Bats dropping dead: Scorching heatwaves linked to climate change have caused thousands of Australian bats to drop dead after flapping their wings in a desperate bid to cool off, according to a study published on Wednesday. On one day alone in 2002, up to six percent of the flying foxes in nine colonies in New South Wales died when temperatures hit 42 degrees Celsius, according to the study. Most alarming, said the biologists, was the mortality rate among young bats, as high as 50%.  “The effects of temperature extremes on flying foxes highlight complex implications of climate change for behaviour, demography and species survival,” says the study, published by the Royal Society, Britain’s de-facto academy of sciences.

Report reveals poor green record of luxury firms: WWF today called on celebrities not to promote luxury brands following the launch of a new report which ranks the top 10 luxury brands by their environmental, social and governance records. The conservation group found leather goods manufacturer Tods, Italian jeweller Bulgari, Cartier owner Richemont, and PPR, which owns Gucci, Yves Saint Laurent and Stella McCartney among the worst performers. The report, Deep Luxury, ranked companies from A to F according to their own sustainability reporting, as well as the way they have been judged in the media and by non-governmental organisations. The best performers were L’Oreal, the world’s largest cosmetics and beauty company, Paris-based fashion house, Hermès, and LVMH, which owns more than 50 brands including Louis Vuitton, Fendi and Marc Jacobs. They each scored a C+. Guardian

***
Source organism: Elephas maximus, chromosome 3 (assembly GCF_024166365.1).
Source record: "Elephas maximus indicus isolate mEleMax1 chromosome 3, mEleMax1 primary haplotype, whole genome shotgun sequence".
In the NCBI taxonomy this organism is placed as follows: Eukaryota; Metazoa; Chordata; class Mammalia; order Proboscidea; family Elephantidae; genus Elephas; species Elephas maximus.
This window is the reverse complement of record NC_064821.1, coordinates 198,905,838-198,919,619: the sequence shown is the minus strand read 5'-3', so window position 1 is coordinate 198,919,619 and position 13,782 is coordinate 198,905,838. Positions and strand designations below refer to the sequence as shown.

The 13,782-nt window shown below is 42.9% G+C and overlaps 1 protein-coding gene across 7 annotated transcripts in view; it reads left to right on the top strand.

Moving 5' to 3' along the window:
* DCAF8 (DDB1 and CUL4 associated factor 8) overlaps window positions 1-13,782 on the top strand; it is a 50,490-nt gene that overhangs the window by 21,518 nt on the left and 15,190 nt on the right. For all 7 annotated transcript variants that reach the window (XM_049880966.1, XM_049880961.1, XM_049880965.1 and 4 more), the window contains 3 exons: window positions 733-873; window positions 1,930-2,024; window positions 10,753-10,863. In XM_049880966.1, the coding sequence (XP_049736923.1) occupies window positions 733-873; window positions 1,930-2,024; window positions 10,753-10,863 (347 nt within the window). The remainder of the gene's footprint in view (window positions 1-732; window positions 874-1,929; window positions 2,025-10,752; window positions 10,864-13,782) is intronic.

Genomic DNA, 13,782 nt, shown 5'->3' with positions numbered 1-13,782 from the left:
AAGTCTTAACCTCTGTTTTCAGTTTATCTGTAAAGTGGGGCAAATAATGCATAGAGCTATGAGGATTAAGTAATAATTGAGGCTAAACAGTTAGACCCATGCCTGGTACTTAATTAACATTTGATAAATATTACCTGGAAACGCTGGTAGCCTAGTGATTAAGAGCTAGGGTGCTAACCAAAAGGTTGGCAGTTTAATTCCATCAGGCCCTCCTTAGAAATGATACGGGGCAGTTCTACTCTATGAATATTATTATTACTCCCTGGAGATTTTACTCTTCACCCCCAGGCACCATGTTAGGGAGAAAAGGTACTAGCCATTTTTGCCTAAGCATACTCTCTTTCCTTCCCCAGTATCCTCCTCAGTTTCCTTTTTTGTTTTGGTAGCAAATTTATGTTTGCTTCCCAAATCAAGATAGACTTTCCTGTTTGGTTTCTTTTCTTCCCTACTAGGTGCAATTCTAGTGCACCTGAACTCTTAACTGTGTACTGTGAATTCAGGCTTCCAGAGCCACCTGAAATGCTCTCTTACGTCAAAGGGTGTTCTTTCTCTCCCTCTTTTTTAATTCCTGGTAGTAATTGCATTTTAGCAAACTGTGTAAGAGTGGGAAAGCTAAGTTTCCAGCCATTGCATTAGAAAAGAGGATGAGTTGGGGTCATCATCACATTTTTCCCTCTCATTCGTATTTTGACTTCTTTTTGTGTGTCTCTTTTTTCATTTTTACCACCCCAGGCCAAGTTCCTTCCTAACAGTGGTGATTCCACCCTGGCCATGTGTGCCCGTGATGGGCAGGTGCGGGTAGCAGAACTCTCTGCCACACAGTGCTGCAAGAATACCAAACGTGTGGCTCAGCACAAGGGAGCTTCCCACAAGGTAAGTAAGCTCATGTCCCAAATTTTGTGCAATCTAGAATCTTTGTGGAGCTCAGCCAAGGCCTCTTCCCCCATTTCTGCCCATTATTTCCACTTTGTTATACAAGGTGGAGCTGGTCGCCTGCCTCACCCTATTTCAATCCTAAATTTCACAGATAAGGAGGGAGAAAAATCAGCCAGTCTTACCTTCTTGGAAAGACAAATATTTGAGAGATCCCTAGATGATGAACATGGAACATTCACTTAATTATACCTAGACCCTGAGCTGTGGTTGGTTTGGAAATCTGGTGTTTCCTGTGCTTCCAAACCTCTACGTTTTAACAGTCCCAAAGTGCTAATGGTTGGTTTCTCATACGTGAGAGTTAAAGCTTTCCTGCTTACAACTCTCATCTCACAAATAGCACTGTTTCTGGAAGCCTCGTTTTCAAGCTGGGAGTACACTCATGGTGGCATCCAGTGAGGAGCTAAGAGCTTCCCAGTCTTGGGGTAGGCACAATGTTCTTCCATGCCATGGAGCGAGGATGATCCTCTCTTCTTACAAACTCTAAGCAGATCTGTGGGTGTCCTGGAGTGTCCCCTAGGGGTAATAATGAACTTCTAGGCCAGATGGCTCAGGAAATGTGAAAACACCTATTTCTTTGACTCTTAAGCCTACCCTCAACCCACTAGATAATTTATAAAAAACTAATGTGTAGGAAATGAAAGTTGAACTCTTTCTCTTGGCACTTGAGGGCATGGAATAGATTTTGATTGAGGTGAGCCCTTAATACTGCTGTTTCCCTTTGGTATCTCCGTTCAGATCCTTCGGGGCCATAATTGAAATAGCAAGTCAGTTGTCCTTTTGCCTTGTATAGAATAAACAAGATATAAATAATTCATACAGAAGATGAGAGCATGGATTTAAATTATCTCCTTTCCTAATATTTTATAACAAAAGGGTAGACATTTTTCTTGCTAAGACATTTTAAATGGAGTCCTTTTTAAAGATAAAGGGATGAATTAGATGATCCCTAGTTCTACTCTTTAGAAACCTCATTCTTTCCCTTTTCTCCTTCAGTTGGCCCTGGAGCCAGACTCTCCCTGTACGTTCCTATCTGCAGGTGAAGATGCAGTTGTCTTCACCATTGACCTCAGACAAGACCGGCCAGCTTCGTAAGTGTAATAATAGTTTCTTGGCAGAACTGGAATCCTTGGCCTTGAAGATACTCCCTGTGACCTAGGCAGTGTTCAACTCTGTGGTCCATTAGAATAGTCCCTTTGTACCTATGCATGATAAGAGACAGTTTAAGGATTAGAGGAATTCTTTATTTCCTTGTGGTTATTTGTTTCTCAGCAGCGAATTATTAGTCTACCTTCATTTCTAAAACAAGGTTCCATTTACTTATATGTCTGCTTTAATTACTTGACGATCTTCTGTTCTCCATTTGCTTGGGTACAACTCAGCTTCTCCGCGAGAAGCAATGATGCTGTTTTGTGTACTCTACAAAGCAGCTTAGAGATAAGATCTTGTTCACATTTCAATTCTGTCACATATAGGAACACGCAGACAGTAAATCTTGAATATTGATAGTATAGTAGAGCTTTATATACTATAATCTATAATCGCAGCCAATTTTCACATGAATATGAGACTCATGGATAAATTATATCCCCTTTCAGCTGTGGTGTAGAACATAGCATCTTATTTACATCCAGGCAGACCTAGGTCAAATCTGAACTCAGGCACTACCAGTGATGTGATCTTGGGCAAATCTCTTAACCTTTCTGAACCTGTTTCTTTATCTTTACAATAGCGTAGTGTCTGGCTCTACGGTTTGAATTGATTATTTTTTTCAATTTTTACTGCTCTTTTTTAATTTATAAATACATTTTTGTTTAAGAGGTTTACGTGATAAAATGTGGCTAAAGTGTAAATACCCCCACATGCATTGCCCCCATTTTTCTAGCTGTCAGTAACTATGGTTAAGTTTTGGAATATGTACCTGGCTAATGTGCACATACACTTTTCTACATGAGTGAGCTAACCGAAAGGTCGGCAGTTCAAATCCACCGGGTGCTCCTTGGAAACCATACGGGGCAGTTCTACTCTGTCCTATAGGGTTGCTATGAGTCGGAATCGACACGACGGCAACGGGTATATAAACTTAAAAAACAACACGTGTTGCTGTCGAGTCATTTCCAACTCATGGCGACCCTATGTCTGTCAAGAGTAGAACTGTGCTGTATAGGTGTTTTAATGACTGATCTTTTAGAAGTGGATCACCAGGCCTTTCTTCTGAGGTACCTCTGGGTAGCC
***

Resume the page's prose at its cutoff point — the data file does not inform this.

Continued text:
Climate worse than we thought: Climate change is already more advanced than the world realises, and tackling it will present “diabolical” policy challenges, says the head of Labor’s climate change review, Professor Ross Garnaut. In his first speech since starting his policy review for state governments and Prime Minister-elect Kevin Rudd, Professor Garnaut indicated that he would recommend a stronger framework to secure rapid cuts in greenhouse gas emissions than that proposed by the Howard government. He implied that emissions trading could start as soon as 2010, suggested there was a strong case for high carbon prices from the outset to drive change, and opposed free permits to existing polluters, as the Howard government envisaged. The Age

Business call for climate change framework: International business leaders have called for a legally-binding framework to tackle climate change. In an unprecedented move 150 global companies have signed up to a communiqué issued on the eve of the Bali climate summit. Some of the world’s biggest brands including Coca-Cola, Shell, Dupont, Gap, GE, Johnson and Johnson, and Nike have put their names to the initiative as well as a number of Chinese companies including Shanghai Electric, Zhufeng Technology and Suntech. Telegraph

Asia cool on climate change fight: Climate change has become one of the hottest topics across the Asia-Pacific, but national and personal wealth remain the overwhelmingly dominant concerns, economists and environmentalists say. ”In Asia, people are becoming more aware about global warming, but economic development is still by far the top priority,” said Andy Xie, a Shanghai-based economist and former head of Morgan Stanley’s Asia-Pacific division. On a macro level, the roaring economies of the world’s two most populous nations, China and India, are using ever increasing amounts of coal and other fossil fuels that emit the greenhouse gases blamed for climate change. Bangkok Post